Is it right that Link’s not left-handed in Breath of the Wild?
by on July 9, 2016

Breath of the Wild has a right-handed Link. Of all the breaks from Zelda tradition that Nintendo has employed for the upcoming game, this one came out of left field (pun intended) and is one of the more puzzling changes. Voice acting? Many would agree it’s overdue. The open, non-linear world? A welcome return to the series’ roots. Technology instead of magic? Aonuma wanted the technology to balance out the wild and ruined world and has hinted that it will be important to the story. But why make their traditionally left-handed hero a righty after all this time when there are no motion controls or any other good reason to do so? It gives rise to the question: Is Link’s sword hand actually important? The answer is no — it does not affect the game or story in any way. But with a rich history of left-handed Links in the Zelda series, we may be looking at the end of an era.

Shigeru Miyamoto is left-handed and he almost almost certainly intended for Link to share this attribute.

Shigeru Miyamoto is left-handed and he almost almost certainly intended for Link to share this attribute.

Breath of the Wild will not actually be the first time that Link has appeared as a righty in a Zelda game, but it’s the first time that there hasn’t been a need for it. Up until now, there’s always been some sort of technological limitation for the other instances when it’s occurred. There have been multiple incarnations of Link and while there’s nothing that states anywhere that each one must be left-handed, he’s always intended to be a southpaw. Before Breath of the Wild, I would have said that Link’s left-handedness was as much a defining feature of his character as the green tunic and pointed ears. The creator of Zelda Shigeru Miyamoto favors his left hand so it was almost certainly his intention for Link to share this attribute and possibly even become something of a role model for left-handed gamers.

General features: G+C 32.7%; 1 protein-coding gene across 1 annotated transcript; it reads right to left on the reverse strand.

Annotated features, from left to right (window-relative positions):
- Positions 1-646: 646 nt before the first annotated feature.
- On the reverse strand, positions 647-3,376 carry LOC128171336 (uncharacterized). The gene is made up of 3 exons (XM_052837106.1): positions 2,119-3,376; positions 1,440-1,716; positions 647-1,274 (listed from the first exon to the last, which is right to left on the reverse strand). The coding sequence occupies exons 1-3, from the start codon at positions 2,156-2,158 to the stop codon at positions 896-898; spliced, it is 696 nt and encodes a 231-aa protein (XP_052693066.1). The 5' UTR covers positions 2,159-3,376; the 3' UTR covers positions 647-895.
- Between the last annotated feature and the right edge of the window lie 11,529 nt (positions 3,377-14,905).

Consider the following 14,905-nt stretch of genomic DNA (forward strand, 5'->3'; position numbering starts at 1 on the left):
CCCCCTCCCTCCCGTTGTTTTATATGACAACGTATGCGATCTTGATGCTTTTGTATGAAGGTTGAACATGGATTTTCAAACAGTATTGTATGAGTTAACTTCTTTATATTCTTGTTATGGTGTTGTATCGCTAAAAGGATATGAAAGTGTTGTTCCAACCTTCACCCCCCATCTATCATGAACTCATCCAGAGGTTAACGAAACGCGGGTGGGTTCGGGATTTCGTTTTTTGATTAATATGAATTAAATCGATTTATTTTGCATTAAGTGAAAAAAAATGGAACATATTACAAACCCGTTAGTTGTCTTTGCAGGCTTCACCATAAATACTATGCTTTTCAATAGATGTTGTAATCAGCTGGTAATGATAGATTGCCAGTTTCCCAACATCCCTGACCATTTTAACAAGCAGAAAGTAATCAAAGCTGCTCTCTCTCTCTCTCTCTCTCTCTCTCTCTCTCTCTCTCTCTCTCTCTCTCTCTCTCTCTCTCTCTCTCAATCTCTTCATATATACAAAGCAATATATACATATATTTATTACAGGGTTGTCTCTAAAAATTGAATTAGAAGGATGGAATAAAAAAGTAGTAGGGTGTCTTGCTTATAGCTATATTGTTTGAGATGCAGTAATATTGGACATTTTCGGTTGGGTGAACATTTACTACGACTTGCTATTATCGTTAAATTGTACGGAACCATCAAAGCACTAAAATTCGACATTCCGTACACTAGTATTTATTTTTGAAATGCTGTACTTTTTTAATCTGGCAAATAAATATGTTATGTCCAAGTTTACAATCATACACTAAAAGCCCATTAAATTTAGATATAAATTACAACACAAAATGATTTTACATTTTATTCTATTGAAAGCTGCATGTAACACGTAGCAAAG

A left-handed hero was the right idea

As far back as Zelda’s early days on the NES, it quickly became clear that Link was intended to be left-handed. Interestingly enough though, the first game’s official artwork depicts him as a righty, while the in-game sprites are left-handed — with the exception of the right-facing sprite, which is a mirror of the left-facing sprite. This was done so that Nintendo didn’t need to make a separate sprite, which would have taken up precious memory as, back then, memory was a highly limited resource of which sprites took up the bulk of. It wasn’t just Link’s sprite that was mirrored; it was most of the enemy sprites as well. It wasn’t something that was unique to Zelda either; it was common game design practice for 2D games and was done in all of the traditional 2D Zeldas.